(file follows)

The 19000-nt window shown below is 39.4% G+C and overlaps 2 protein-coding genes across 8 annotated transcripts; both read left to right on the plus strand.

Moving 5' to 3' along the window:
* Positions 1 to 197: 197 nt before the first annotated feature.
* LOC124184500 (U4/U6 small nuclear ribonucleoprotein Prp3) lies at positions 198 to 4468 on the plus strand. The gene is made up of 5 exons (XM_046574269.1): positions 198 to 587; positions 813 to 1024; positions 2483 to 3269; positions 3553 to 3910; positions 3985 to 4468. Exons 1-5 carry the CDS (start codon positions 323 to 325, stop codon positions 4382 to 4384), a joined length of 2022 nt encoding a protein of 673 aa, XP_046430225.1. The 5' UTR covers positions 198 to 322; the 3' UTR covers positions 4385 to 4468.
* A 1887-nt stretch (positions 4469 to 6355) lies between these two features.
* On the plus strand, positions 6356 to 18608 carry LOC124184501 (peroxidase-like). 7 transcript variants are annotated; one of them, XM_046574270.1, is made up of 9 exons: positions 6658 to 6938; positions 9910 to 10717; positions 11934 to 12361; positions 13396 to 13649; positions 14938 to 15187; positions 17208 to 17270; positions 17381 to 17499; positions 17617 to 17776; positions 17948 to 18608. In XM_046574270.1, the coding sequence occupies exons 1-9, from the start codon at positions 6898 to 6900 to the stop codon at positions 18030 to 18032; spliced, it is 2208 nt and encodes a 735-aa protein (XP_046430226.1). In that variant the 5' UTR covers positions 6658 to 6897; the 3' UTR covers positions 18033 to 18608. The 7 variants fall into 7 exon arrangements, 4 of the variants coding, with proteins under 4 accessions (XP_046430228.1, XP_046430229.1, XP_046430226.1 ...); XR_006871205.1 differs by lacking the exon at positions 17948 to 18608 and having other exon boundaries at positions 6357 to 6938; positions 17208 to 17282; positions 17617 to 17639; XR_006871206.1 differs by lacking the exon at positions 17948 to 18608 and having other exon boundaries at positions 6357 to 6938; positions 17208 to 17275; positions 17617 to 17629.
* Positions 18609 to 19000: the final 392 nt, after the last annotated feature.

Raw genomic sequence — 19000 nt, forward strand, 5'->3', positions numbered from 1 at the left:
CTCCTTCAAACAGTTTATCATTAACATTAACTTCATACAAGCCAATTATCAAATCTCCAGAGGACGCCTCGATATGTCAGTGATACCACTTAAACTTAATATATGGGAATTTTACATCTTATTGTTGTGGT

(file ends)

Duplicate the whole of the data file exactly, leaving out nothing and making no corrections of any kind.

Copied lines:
The 19000-nt window shown below is 39.4% G+C and overlaps 2 protein-coding genes across 8 annotated transcripts; both read left to right on the plus strand.

Moving 5' to 3' along the window:
* Positions 1 to 197: 197 nt before the first annotated feature.
* LOC124184500 (U4/U6 small nuclear ribonucleoprotein Prp3) lies at positions 198 to 4468 on the plus strand. The gene is made up of 5 exons (XM_046574269.1): positions 198 to 587; positions 813 to 1024; positions 2483 to 3269; positions 3553 to 3910; positions 3985 to 4468. Exons 1-5 carry the CDS (start codon positions 323 to 325, stop codon positions 4382 to 4384), a joined length of 2022 nt encoding a protein of 673 aa, XP_046430225.1. The 5' UTR covers positions 198 to 322; the 3' UTR covers positions 4385 to 4468.
* A 1887-nt stretch (positions 4469 to 6355) lies between these two features.
* On the plus strand, positions 6356 to 18608 carry LOC124184501 (peroxidase-like). 7 transcript variants are annotated; one of them, XM_046574270.1, is made up of 9 exons: positions 6658 to 6938; positions 9910 to 10717; positions 11934 to 12361; positions 13396 to 13649; positions 14938 to 15187; positions 17208 to 17270; positions 17381 to 17499; positions 17617 to 17776; positions 17948 to 18608. In XM_046574270.1, the coding sequence occupies exons 1-9, from the start codon at positions 6898 to 6900 to the stop codon at positions 18030 to 18032; spliced, it is 2208 nt and encodes a 735-aa protein (XP_046430226.1). In that variant the 5' UTR covers positions 6658 to 6897; the 3' UTR covers positions 18033 to 18608. The 7 variants fall into 7 exon arrangements, 4 of the variants coding, with proteins under 4 accessions (XP_046430228.1, XP_046430229.1, XP_046430226.1 ...); XR_006871205.1 differs by lacking the exon at positions 17948 to 18608 and having other exon boundaries at positions 6357 to 6938; positions 17208 to 17282; positions 17617 to 17639; XR_006871206.1 differs by lacking the exon at positions 17948 to 18608 and having other exon boundaries at positions 6357 to 6938; positions 17208 to 17275; positions 17617 to 17629.
* Positions 18609 to 19000: the final 392 nt, after the last annotated feature.

Raw genomic sequence — 19000 nt, forward strand, 5'->3', positions numbered from 1 at the left:
CTCCTTCAAACAGTTTATCATTAACATTAACTTCATACAAGCCAATTATCAAATCTCCAGAGGACGCCTCGATATGTCAGTGATACCACTTAAACTTAATATATGGGAATTTTACATCTTATTGTTGTGGT